Some of my fondest food memories in Vietnam involve seafood, beginning with an outing that occurred just a few months after I moved to Saigon, more than 10 years ago. Three sisters (one of them a student in an English class I taught) took me to a crab shack in Chinatown. The shack was located on a “crab street,” where every shop served the same savory crab smothered in tamarind sauce: my student insisted the one she took me to was the best ... naturally. We ate with our hands and tossed the shells onto the floor once we'd picked each claw clean. As we walked out of the restaurant, leaving behind empty beer glasses smeared with the sticky, dark brown pulp of the sauce, little pieces of tamarind-glazed shells stuck to our flip-flops, and we were destined to become friends for life.
On this last trip back in October 2005, seafood played a prominent role during visits to the coastal towns of Hoi An, Nha Trang and Phan Thiet. My sister Julie and I found ourselves obsessed with squid, even though neither of us is a fan at home, barring the deep-fried calamari appetizer we occasionally order when afflicted with lack of imagination. The squid in Vietnam has a flavor so pure, so of the sea---without being briny---that I am still trying to find just the right words to describe it. In Phan Thiet, with the fabulous Jon Bourbaud, Executive Chef at the Novotel, we marinated just-off-the-boat squid fillet in lemongrass, chili and cilantro, dipped it in nuoc cham, tasted, and swooned. The key to this dish’s success: freshness and simplicity.
Simplicity is behind one of my favorite nibbles in Vietnam: grilled shrimp with lime juice, salt, and pepper. This basic sauce is common, and I have also enjoyed it with grilled beef and grilled chicken. But I’m sticking with shrimp here, because it makes such a perfect summer appetizer. In preparation for the book, Julie and I have catered two parties: a trunk show for 75 for my friend Connie, a fellow writer and talented jewelry designer, and a dinner party for 25, at the house of our friends Joel and Dagny in Paso Robles. Along with the clay pot fish and banana flower salad that Julie has perfected---sorry, I’m holding out on this one, you’ll have to wait for the book to get the recipe---we served this grilled shrimp, and both times, people raved.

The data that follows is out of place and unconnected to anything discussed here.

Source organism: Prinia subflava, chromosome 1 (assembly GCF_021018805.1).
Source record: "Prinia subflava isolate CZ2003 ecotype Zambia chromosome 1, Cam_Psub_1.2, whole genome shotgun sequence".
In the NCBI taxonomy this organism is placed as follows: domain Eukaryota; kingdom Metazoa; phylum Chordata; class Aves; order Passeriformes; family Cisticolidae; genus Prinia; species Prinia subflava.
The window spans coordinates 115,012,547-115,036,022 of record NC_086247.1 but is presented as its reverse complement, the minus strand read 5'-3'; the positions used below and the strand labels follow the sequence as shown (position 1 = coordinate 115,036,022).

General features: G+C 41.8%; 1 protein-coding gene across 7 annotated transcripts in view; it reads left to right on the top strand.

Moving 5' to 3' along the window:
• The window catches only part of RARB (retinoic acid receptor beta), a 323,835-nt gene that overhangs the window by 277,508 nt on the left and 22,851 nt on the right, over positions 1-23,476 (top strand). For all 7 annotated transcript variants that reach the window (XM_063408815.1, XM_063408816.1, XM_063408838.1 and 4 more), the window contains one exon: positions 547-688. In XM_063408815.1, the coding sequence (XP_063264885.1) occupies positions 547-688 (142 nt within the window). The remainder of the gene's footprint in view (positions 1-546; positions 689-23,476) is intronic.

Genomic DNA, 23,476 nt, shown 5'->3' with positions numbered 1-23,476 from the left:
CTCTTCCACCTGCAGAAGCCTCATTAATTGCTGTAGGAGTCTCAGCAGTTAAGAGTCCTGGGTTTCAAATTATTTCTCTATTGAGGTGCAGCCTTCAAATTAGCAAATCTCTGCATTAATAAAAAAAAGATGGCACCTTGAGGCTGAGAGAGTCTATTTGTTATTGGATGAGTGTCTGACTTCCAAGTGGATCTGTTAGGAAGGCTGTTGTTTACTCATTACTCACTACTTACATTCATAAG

Grilled Shrimp with Lime, Salt and Pepper
- Fresh, uncooked shrimp, as much as you want to feed however many you’d like
- Lime juice
- Good sea salt
- Fresh ground pepper
- Skewers, pre-soaked in water, so they won't burn on the barbecue
Instructions for the Shrimp:
1. Fire up your barbecue.
2. Brush the shrimp with oil. I like peanut oil, but at the dinner party in Paso, Joel pulled a bottle of Pasolivo Lime Olive Oil from his cupboard. The oil is from the local Pasolivo olive estate, owned and operated by our friend Joeli Yaguda and her family. The company’s distinctive oil, blended with lime, gives the shrimp a soothing flavor that reminds me a bit of the soft vanilla-citrus quality of kaffir lime leaves. You could choose to braise your shrimp with this oil and skip the sauce altogether, and you would still have a wonderful appetizer, but I recommend giving the sauce a try.
3. Skewer the shrimp.
4. Grill the shrimp.
Instructions for the Sauce:
1. Squeeze lime juice into small dishes (however many you want to scatter around).
2. Add sea salt and ground pepper to make a watery paste. I apologize for not offering precise measurements, but this is definitely a dish you should create to taste.
A Note on SaltRecently, we tested this dish on our parents, using the following flavored salts:
Nuoc Mam (Fish Sauce) Salt:
This salt was given to me by Didier Corlou, the Executive Chef at The Metropole in Hanoi. It is offensively stinky, but when mixed with the lime, it neutralizes nicely. Because the salt is one of Didier’s creations---he is a mad culinary scientist, as well as master chef---it’s not available for purchase. But you might be able to create the effect by mixing a bit of fish sauce with your lime juice.
We also used a packet of lime-coconut salt that Joeli gave us. I liked the addition of coconut a lot. I am trying to track down the name of the company that makes this salt. In the meantime, if you want to try it, I suggest shaving some fresh coconut meat into your lime mixture. You might even dribble in a little coconut milk, too.